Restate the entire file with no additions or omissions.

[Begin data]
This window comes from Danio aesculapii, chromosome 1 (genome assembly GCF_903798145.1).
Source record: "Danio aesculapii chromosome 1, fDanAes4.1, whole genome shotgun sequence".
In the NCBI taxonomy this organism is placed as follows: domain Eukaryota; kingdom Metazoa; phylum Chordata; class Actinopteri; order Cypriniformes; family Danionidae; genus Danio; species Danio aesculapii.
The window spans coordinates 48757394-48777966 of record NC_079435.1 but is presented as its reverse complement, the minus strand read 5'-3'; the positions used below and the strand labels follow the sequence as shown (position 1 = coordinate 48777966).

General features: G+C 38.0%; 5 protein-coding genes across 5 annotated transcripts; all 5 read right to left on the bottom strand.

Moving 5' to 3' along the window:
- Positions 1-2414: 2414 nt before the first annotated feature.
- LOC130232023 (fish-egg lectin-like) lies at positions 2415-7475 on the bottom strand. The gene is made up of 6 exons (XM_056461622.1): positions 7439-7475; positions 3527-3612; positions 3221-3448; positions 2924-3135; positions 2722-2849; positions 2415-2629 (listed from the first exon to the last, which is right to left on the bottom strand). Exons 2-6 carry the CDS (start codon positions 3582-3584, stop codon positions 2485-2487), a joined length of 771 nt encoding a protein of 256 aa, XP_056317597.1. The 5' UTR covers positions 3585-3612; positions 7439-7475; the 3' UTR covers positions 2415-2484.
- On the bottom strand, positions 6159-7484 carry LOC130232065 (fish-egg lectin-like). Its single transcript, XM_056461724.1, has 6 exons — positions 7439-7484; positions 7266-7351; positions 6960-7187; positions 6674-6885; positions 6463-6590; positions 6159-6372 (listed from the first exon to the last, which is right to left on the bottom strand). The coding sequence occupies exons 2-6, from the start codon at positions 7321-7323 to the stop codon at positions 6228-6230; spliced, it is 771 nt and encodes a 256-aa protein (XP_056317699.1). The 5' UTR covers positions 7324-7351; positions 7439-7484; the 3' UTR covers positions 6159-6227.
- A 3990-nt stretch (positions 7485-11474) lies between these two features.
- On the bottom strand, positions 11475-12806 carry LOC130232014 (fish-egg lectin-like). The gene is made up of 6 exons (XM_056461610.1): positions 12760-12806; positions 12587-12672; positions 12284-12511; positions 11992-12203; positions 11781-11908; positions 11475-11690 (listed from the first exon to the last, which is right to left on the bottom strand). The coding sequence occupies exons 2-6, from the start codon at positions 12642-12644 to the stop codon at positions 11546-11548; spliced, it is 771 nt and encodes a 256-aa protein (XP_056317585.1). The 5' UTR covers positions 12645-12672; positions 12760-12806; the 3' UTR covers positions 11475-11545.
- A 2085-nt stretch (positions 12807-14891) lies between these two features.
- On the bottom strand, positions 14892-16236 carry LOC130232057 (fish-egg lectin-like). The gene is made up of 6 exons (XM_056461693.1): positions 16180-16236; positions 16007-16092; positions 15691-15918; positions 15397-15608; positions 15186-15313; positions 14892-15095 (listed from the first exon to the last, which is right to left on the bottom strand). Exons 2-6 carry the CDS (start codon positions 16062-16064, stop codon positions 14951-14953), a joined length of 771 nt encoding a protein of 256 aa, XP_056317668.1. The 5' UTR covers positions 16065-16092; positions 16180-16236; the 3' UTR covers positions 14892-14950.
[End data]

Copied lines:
This window comes from Danio aesculapii, chromosome 1 (genome assembly GCF_903798145.1).
Source record: "Danio aesculapii chromosome 1, fDanAes4.1, whole genome shotgun sequence".
In the NCBI taxonomy this organism is placed as follows: domain Eukaryota; kingdom Metazoa; phylum Chordata; class Actinopteri; order Cypriniformes; family Danionidae; genus Danio; species Danio aesculapii.
The window spans coordinates 48757394-48777966 of record NC_079435.1 but is presented as its reverse complement, the minus strand read 5'-3'; the positions used below and the strand labels follow the sequence as shown (position 1 = coordinate 48777966).

General features: G+C 38.0%; 5 protein-coding genes across 5 annotated transcripts; all 5 read right to left on the bottom strand.

Moving 5' to 3' along the window:
- Positions 1-2414: 2414 nt before the first annotated feature.
- LOC130232023 (fish-egg lectin-like) lies at positions 2415-7475 on the bottom strand. The gene is made up of 6 exons (XM_056461622.1): positions 7439-7475; positions 3527-3612; positions 3221-3448; positions 2924-3135; positions 2722-2849; positions 2415-2629 (listed from the first exon to the last, which is right to left on the bottom strand). Exons 2-6 carry the CDS (start codon positions 3582-3584, stop codon positions 2485-2487), a joined length of 771 nt encoding a protein of 256 aa, XP_056317597.1. The 5' UTR covers positions 3585-3612; positions 7439-7475; the 3' UTR covers positions 2415-2484.
- On the bottom strand, positions 6159-7484 carry LOC130232065 (fish-egg lectin-like). Its single transcript, XM_056461724.1, has 6 exons — positions 7439-7484; positions 7266-7351; positions 6960-7187; positions 6674-6885; positions 6463-6590; positions 6159-6372 (listed from the first exon to the last, which is right to left on the bottom strand). The coding sequence occupies exons 2-6, from the start codon at positions 7321-7323 to the stop codon at positions 6228-6230; spliced, it is 771 nt and encodes a 256-aa protein (XP_056317699.1). The 5' UTR covers positions 7324-7351; positions 7439-7484; the 3' UTR covers positions 6159-6227.
- A 3990-nt stretch (positions 7485-11474) lies between these two features.
- On the bottom strand, positions 11475-12806 carry LOC130232014 (fish-egg lectin-like). The gene is made up of 6 exons (XM_056461610.1): positions 12760-12806; positions 12587-12672; positions 12284-12511; positions 11992-12203; positions 11781-11908; positions 11475-11690 (listed from the first exon to the last, which is right to left on the bottom strand). The coding sequence occupies exons 2-6, from the start codon at positions 12642-12644 to the stop codon at positions 11546-11548; spliced, it is 771 nt and encodes a 256-aa protein (XP_056317585.1). The 5' UTR covers positions 12645-12672; positions 12760-12806; the 3' UTR covers positions 11475-11545.
- A 2085-nt stretch (positions 12807-14891) lies between these two features.
- On the bottom strand, positions 14892-16236 carry LOC130232057 (fish-egg lectin-like). The gene is made up of 6 exons (XM_056461693.1): positions 16180-16236; positions 16007-16092; positions 15691-15918; positions 15397-15608; positions 15186-15313; positions 14892-15095 (listed from the first exon to the last, which is right to left on the bottom strand). Exons 2-6 carry the CDS (start codon positions 16062-16064, stop codon positions 14951-14953), a joined length of 771 nt encoding a protein of 256 aa, XP_056317668.1. The 5' UTR covers positions 16065-16092; positions 16180-16236; the 3' UTR covers positions 14892-14950.